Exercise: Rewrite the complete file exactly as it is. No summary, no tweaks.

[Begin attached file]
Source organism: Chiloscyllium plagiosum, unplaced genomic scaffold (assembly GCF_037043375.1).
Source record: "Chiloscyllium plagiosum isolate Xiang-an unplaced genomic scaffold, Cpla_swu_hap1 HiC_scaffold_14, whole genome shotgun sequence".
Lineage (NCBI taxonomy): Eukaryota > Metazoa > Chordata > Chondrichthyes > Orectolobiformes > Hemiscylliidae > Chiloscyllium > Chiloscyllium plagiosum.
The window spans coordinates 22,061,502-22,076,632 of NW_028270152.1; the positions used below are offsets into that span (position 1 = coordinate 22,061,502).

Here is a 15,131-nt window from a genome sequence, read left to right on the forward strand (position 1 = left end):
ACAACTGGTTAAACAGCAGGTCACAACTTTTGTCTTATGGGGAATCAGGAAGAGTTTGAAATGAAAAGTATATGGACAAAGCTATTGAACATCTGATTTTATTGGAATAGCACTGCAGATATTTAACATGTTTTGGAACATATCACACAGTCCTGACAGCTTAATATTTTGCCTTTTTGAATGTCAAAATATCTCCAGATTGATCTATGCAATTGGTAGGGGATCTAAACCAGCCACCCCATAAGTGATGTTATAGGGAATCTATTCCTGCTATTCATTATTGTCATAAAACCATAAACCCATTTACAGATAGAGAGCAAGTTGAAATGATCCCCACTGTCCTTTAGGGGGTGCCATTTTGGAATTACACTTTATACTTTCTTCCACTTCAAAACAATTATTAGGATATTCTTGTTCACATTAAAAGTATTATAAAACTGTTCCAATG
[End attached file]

Source organism: Chiloscyllium plagiosum, unplaced genomic scaffold (assembly GCF_037043375.1).
Source record: "Chiloscyllium plagiosum isolate Xiang-an unplaced genomic scaffold, Cpla_swu_hap1 HiC_scaffold_14, whole genome shotgun sequence".
Lineage (NCBI taxonomy): Eukaryota > Metazoa > Chordata > Chondrichthyes > Orectolobiformes > Hemiscylliidae > Chiloscyllium > Chiloscyllium plagiosum.
The window spans coordinates 22,061,502-22,076,632 of NW_028270152.1; the positions used below are offsets into that span (position 1 = coordinate 22,061,502).

Here is a 15,131-nt window from a genome sequence, read left to right on the forward strand (position 1 = left end):
ACAACTGGTTAAACAGCAGGTCACAACTTTTGTCTTATGGGGAATCAGGAAGAGTTTGAAATGAAAAGTATATGGACAAAGCTATTGAACATCTGATTTTATTGGAATAGCACTGCAGATATTTAACATGTTTTGGAACATATCACACAGTCCTGACAGCTTAATATTTTGCCTTTTTGAATGTCAAAATATCTCCAGATTGATCTATGCAATTGGTAGGGGATCTAAACCAGCCACCCCATAAGTGATGTTATAGGGAATCTATTCCTGCTATTCATTATTGTCATAAAACCATAAACCCATTTACAGATAGAGAGCAAGTTGAAATGATCCCCACTGTCCTTTAGGGGGTGCCATTTTGGAATTACACTTTATACTTTCTTCCACTTCAAAACAATTATTAGGATATTCTTGTTCACATTAAAAGTATTATAAAACTGTTCCAATG